Construction loans can be a good option if you are hoping to build a brand new custom home or put some major work into an existing one. Read on to find out more information on construction loans.
What is a Construction Loan?
A construction loan has a shorter term than a traditional mortgage loan and higher interest. It covers the cost of building or renovating a home. A construction loan is paid out to the contractor, not the homeowner/borrower, in installments as building milestones are completed. When the home is completed, the construction loan then converts to a traditional mortgage or is paid out in full.
Types of Construction Loans
Single Close Construction Loan: this loan converts to a mortgage when the home is completed. The interest rate locks in at closing. This is a good option for anyone with a clear and organized construction plan that is looking for a predictable interest rate.
Two Close Construction Loan: this loan requires the lender to pay the loan amount in full at the completion of construction. The borrower will need to qualify, be approved, and pay closing costs more than once. This is a good option for borrowers with large cash reserves or are unclear of who they want their mortgage lender to be on the property.
Renovation Construction Loan: this loan adds the cost of major renovations into a mortgage loan instead of having to finance them after purchasing a property. The loan is based on the predicted home value after the work is completed. This is a good option for home buyers that have found a fixer upper, but do not have the cash on hand to make improvements.
What Will A Construction Loan Pay to Fix?
Each specific loan and lender has its own set of rules of exactly what you can use the borrowed money to improve. Most construction loans generally cover:
- Plans, permits, fees
- Labor and materials
- Closing costs
- Contingency reserves (should there be unforeseen expenses)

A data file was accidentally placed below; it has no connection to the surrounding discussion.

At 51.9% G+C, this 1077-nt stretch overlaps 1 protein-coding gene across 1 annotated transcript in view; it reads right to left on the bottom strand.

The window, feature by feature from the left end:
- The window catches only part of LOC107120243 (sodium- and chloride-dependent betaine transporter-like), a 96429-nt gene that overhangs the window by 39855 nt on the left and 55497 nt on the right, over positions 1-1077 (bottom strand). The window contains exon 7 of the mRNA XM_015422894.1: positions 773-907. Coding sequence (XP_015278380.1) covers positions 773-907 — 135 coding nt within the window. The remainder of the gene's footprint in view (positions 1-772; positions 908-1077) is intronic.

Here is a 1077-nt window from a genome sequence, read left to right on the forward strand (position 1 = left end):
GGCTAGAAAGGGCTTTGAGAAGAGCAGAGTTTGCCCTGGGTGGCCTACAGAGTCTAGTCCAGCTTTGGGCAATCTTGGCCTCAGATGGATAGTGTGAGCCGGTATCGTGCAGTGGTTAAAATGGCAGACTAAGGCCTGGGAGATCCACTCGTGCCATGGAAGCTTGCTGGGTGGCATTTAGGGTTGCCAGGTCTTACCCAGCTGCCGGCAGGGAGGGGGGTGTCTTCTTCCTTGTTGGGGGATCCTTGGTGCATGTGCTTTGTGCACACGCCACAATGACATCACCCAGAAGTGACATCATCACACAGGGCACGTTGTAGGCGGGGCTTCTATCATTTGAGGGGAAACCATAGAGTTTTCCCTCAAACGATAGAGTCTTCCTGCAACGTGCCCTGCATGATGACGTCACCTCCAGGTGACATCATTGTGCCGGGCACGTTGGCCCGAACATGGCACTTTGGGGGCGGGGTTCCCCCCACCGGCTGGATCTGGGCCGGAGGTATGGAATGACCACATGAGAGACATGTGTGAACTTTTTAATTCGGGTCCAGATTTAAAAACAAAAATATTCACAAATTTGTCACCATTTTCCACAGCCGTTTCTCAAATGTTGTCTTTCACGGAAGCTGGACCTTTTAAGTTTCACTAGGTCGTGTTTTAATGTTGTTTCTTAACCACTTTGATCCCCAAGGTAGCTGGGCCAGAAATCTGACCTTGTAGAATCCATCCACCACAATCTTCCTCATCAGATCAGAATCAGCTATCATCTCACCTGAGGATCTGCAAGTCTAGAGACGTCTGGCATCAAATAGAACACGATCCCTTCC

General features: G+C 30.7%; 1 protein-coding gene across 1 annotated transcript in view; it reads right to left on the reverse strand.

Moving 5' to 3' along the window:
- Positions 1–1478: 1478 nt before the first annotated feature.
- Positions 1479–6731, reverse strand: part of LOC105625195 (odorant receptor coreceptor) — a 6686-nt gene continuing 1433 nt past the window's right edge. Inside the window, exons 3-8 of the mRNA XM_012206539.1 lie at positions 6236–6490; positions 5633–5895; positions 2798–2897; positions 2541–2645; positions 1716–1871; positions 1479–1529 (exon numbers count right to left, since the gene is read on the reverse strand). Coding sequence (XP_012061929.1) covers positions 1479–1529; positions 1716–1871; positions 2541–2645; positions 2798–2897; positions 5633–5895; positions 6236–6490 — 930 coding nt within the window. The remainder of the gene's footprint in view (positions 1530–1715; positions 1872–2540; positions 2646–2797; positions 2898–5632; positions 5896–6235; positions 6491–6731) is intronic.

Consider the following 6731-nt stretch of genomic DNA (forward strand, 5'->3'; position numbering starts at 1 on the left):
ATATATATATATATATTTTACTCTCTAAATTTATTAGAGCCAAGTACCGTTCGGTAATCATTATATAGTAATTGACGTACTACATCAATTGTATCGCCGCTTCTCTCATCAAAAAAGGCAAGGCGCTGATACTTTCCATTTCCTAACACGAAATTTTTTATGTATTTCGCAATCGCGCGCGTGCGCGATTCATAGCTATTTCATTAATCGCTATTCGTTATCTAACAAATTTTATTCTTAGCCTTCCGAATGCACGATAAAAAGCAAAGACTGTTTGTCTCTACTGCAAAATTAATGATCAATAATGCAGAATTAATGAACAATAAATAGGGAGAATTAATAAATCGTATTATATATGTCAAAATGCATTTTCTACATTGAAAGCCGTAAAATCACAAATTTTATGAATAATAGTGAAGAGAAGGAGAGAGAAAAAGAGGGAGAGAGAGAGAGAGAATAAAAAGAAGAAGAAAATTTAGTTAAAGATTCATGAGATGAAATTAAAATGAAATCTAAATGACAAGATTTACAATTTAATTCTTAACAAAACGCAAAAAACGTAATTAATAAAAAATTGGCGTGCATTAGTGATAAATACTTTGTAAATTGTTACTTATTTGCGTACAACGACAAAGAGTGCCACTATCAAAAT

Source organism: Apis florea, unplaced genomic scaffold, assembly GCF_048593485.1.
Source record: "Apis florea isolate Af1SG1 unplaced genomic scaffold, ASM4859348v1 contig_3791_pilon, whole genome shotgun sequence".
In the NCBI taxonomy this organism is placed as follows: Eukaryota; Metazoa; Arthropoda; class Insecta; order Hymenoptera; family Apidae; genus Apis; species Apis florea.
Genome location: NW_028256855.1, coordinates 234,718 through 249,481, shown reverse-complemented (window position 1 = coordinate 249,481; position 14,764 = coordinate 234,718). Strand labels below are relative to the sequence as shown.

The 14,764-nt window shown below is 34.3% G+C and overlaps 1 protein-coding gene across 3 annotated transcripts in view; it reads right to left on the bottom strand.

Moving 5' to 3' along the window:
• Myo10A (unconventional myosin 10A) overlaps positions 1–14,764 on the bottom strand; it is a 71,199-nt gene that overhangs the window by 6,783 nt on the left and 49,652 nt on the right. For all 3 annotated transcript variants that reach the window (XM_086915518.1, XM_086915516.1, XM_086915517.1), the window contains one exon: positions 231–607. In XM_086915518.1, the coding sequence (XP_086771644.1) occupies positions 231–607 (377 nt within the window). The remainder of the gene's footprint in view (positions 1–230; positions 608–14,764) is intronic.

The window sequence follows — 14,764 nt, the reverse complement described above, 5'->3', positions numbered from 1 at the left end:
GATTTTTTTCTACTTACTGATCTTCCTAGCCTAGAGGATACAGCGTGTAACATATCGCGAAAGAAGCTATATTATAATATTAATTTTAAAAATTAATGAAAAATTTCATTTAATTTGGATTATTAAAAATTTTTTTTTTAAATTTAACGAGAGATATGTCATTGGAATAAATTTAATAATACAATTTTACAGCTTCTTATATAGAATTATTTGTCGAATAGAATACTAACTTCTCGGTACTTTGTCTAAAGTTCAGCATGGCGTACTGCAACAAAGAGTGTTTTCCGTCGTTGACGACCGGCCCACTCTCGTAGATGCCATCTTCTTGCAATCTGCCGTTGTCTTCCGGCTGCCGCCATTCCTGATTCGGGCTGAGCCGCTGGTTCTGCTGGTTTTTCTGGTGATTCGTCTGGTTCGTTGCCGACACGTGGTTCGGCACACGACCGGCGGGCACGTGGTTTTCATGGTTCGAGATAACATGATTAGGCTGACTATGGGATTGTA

- Interest reserves (if you decide not to pay interest during construction)
- How Construction Loans Work
- Loan for New Construction
Lending money for a home that does not yet exist, means lending with no collateral for the lender, this is risky. There will be some extra qualifying requirements such as a thorough inspection of the building plans, the contractor, and your finances. As mentioned in the beginning of the article, the loan is paid directly to the contractor in increments when certain aspects of the work are complete. For example: when the foundation is built. The payment is called a draw and typically requires an inspection and sign off of completion before payout.
Home Remodel Loan
The amount you qualify for on a renovation loan will depend upon a professional appraiser’s estimated valuation of the home once the intended work is complete. The lender will still want to approve the contractor and plans and will also pay in installments to the contractor.
The benefit of choosing a construction loan for renovation instead of an equity line of credit or personal loan is the interest is usually lower and the repayment period is longer.
Qualifying for a Construction Loan
Just like with any mortgage, a lender is going to want to see a required minimum credit score, a healthy debt-to-income ratio, and a sizeable down payment depending upon the specific lender requirement. Generally, lenders are looking for a down payment of 20 to 30%, debts totaling no more than 45% of your income, and a credit score of 680 or higher.
If you are interested in looking into further information on if a construction loan is right for you please contact me at any time.
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